This prefabricated steel structure is a multipurpose communal hub that can be flat packed like IKEA furniture

The Hithe is a prefabricated, demountable structure located in London’s Rotherhithe community designed to support local businesses while bridging the city’s communities with modern changes.

Meaningful social infrastructure typically challenges the existing schema of neighborhoods while providing innovative solutions to modern problems like urbanization and climate change. These issues generally lead to gentrification, which is rapidly changing cities across the globe, prompting city architects and planners to draw attempts of bridging the gap created between existing communities and new developments. Rotherhithe, a historic riverside district of London, faces the ongoing threat of gentrification and urbanization.

Designer: IF_DO Architecture

New social infrastructure is rising in the London neighborhood, providing residents with a meeting hub that could function as the very bridge that maintains the neighborhood’s identity while connecting it with imminent modern changes. The Hithe is a new, fully demountable, and re-locatable multipurpose structure designed by IF_DO Architects to bring the community of Rotherhithe together.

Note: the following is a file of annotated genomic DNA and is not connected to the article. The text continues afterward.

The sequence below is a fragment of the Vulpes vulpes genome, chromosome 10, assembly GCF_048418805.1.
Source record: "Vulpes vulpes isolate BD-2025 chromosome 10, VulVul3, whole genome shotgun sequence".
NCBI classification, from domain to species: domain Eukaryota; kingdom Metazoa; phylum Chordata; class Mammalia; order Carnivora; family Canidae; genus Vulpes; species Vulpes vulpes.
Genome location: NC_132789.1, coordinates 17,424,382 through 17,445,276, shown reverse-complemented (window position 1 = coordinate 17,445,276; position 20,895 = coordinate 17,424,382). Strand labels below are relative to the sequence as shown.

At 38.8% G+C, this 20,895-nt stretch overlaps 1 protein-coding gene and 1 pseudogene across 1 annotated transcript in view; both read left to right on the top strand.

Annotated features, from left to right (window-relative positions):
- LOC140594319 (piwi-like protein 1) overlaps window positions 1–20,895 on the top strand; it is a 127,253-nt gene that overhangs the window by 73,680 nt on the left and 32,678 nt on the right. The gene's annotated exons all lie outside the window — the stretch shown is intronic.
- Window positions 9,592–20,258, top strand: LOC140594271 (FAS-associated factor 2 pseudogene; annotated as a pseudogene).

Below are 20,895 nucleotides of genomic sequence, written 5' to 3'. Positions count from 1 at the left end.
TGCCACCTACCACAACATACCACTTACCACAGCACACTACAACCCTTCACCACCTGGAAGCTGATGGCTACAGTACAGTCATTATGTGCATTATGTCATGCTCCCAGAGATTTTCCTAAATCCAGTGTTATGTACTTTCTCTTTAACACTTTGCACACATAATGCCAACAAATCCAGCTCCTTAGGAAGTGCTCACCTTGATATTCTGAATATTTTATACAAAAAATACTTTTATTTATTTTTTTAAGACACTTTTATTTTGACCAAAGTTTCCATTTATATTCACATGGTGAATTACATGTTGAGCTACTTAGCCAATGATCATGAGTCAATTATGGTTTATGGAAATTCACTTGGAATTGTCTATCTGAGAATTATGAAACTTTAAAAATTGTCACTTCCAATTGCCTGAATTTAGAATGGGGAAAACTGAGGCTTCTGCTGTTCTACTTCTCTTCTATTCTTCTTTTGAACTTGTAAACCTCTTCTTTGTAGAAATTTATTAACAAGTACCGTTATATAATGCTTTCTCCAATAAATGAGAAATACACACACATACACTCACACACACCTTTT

Described by IF_DO architects as, “A community hub, in a neighborhood undergoing rapid change,” The Hithe is a 200sqm is located on Albion Street, the neighborhood social hub. Prefabricated by design, the structure consists of five modules that were constructed offsite and then assembled on Albion.

Comprised of ten micro studios, The Hithe is designed to provide city residents with a common space for work, social, and commercial purposes. Constructed from a combination of lightweight steel and a timber frame, The Hithe was propped up on the site’s preexisting foundation to eliminate the need for any new concrete elements.

Inside, the micro studios are configured around the structure’s ground floor central gathering space that ties the kitchen and outside yard to the site’s north side, providing two larger workspaces on the first floor. In an effort to reduce the need for built-in circulation spaces, each of the ten micro studios is accessible from the building’s exterior.

Conceived as a communal hub, The Hithe building is “One that both supports local businesses, by providing them with the type of space that they need and enables local people to forge meaningful long-term connections, by providing a place for them to come together to work, socialize and play.”